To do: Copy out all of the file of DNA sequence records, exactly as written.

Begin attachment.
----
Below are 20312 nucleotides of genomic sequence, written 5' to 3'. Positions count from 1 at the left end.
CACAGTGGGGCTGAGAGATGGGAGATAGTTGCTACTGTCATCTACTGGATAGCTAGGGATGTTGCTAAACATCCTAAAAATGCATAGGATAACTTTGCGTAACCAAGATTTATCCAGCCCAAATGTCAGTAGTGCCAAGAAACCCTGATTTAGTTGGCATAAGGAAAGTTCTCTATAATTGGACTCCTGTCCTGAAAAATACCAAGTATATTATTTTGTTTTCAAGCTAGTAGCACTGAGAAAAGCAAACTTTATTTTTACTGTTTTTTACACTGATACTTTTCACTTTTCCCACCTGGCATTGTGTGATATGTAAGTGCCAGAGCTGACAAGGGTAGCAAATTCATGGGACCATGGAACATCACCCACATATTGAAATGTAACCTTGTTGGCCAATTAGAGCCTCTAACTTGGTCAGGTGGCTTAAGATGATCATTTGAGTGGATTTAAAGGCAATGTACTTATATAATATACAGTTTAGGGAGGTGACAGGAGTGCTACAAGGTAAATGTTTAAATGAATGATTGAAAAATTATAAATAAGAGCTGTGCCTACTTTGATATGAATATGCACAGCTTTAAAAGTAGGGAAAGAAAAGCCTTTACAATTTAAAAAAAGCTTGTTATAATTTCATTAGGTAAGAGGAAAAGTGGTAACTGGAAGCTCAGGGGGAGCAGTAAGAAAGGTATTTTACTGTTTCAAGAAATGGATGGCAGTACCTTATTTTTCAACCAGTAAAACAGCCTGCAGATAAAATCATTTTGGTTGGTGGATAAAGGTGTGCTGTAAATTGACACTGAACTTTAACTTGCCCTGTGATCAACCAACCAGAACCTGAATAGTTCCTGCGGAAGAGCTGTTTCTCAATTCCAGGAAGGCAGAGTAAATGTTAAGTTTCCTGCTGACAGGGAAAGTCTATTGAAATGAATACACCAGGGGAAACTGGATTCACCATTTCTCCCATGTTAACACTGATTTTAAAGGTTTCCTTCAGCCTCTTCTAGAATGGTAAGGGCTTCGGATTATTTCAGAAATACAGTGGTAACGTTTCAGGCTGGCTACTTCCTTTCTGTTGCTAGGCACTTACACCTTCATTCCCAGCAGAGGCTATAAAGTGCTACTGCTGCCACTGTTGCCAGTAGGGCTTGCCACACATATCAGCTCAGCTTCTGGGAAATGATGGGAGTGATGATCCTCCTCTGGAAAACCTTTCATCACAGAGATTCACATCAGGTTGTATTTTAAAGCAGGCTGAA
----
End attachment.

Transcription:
Below are 20312 nucleotides of genomic sequence, written 5' to 3'. Positions count from 1 at the left end.
CACAGTGGGGCTGAGAGATGGGAGATAGTTGCTACTGTCATCTACTGGATAGCTAGGGATGTTGCTAAACATCCTAAAAATGCATAGGATAACTTTGCGTAACCAAGATTTATCCAGCCCAAATGTCAGTAGTGCCAAGAAACCCTGATTTAGTTGGCATAAGGAAAGTTCTCTATAATTGGACTCCTGTCCTGAAAAATACCAAGTATATTATTTTGTTTTCAAGCTAGTAGCACTGAGAAAAGCAAACTTTATTTTTACTGTTTTTTACACTGATACTTTTCACTTTTCCCACCTGGCATTGTGTGATATGTAAGTGCCAGAGCTGACAAGGGTAGCAAATTCATGGGACCATGGAACATCACCCACATATTGAAATGTAACCTTGTTGGCCAATTAGAGCCTCTAACTTGGTCAGGTGGCTTAAGATGATCATTTGAGTGGATTTAAAGGCAATGTACTTATATAATATACAGTTTAGGGAGGTGACAGGAGTGCTACAAGGTAAATGTTTAAATGAATGATTGAAAAATTATAAATAAGAGCTGTGCCTACTTTGATATGAATATGCACAGCTTTAAAAGTAGGGAAAGAAAAGCCTTTACAATTTAAAAAAAGCTTGTTATAATTTCATTAGGTAAGAGGAAAAGTGGTAACTGGAAGCTCAGGGGGAGCAGTAAGAAAGGTATTTTACTGTTTCAAGAAATGGATGGCAGTACCTTATTTTTCAACCAGTAAAACAGCCTGCAGATAAAATCATTTTGGTTGGTGGATAAAGGTGTGCTGTAAATTGACACTGAACTTTAACTTGCCCTGTGATCAACCAACCAGAACCTGAATAGTTCCTGCGGAAGAGCTGTTTCTCAATTCCAGGAAGGCAGAGTAAATGTTAAGTTTCCTGCTGACAGGGAAAGTCTATTGAAATGAATACACCAGGGGAAACTGGATTCACCATTTCTCCCATGTTAACACTGATTTTAAAGGTTTCCTTCAGCCTCTTCTAGAATGGTAAGGGCTTCGGATTATTTCAGAAATACAGTGGTAACGTTTCAGGCTGGCTACTTCCTTTCTGTTGCTAGGCACTTACACCTTCATTCCCAGCAGAGGCTATAAAGTGCTACTGCTGCCACTGTTGCCAGTAGGGCTTGCCACACATATCAGCTCAGCTTCTGGGAAATGATGGGAGTGATGATCCTCCTCTGGAAAACCTTTCATCACAGAGATTCACATCAGGTTGTATTTTAAAGCAGGCTGAA